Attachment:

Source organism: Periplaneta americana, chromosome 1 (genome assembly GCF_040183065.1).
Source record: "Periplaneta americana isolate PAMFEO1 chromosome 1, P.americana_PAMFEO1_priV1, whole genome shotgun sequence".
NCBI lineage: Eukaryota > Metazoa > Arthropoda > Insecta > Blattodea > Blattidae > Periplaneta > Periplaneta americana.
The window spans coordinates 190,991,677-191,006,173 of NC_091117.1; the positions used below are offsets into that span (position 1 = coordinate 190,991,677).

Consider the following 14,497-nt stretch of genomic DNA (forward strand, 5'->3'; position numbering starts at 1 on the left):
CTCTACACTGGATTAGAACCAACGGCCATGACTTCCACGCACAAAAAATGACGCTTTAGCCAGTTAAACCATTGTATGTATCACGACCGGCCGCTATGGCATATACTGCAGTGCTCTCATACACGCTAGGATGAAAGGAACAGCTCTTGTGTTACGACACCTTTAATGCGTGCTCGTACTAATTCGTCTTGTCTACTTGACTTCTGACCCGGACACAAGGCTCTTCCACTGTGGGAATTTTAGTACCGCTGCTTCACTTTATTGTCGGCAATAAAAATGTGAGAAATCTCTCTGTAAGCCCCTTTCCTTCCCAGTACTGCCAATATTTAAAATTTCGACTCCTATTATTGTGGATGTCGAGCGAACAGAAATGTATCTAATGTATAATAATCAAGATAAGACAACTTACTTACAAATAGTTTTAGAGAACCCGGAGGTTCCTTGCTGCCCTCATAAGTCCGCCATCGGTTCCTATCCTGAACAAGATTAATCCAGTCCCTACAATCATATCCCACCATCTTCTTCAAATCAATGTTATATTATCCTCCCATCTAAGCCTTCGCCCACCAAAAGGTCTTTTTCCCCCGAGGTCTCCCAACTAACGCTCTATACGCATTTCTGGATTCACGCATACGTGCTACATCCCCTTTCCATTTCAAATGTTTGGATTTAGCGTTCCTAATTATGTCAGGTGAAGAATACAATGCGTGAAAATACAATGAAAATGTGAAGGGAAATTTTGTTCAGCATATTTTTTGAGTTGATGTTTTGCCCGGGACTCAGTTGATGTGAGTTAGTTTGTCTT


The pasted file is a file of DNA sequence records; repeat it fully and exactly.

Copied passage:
Source organism: Periplaneta americana, chromosome 1 (genome assembly GCF_040183065.1).
Source record: "Periplaneta americana isolate PAMFEO1 chromosome 1, P.americana_PAMFEO1_priV1, whole genome shotgun sequence".
NCBI lineage: Eukaryota > Metazoa > Arthropoda > Insecta > Blattodea > Blattidae > Periplaneta > Periplaneta americana.
The window spans coordinates 190,991,677-191,006,173 of NC_091117.1; the positions used below are offsets into that span (position 1 = coordinate 190,991,677).

Consider the following 14,497-nt stretch of genomic DNA (forward strand, 5'->3'; position numbering starts at 1 on the left):
CTCTACACTGGATTAGAACCAACGGCCATGACTTCCACGCACAAAAAATGACGCTTTAGCCAGTTAAACCATTGTATGTATCACGACCGGCCGCTATGGCATATACTGCAGTGCTCTCATACACGCTAGGATGAAAGGAACAGCTCTTGTGTTACGACACCTTTAATGCGTGCTCGTACTAATTCGTCTTGTCTACTTGACTTCTGACCCGGACACAAGGCTCTTCCACTGTGGGAATTTTAGTACCGCTGCTTCACTTTATTGTCGGCAATAAAAATGTGAGAAATCTCTCTGTAAGCCCCTTTCCTTCCCAGTACTGCCAATATTTAAAATTTCGACTCCTATTATTGTGGATGTCGAGCGAACAGAAATGTATCTAATGTATAATAATCAAGATAAGACAACTTACTTACAAATAGTTTTAGAGAACCCGGAGGTTCCTTGCTGCCCTCATAAGTCCGCCATCGGTTCCTATCCTGAACAAGATTAATCCAGTCCCTACAATCATATCCCACCATCTTCTTCAAATCAATGTTATATTATCCTCCCATCTAAGCCTTCGCCCACCAAAAGGTCTTTTTCCCCCGAGGTCTCCCAACTAACGCTCTATACGCATTTCTGGATTCACGCATACGTGCTACATCCCCTTTCCATTTCAAATGTTTGGATTTAGCGTTCCTAATTATGTCAGGTGAAGAATACAATGCGTGAAAATACAATGAAAATGTGAAGGGAAATTTTGTTCAGCATATTTTTTGAGTTGATGTTTTGCCCGGGACTCAGTTGATGTGAGTTAGTTTGTCTT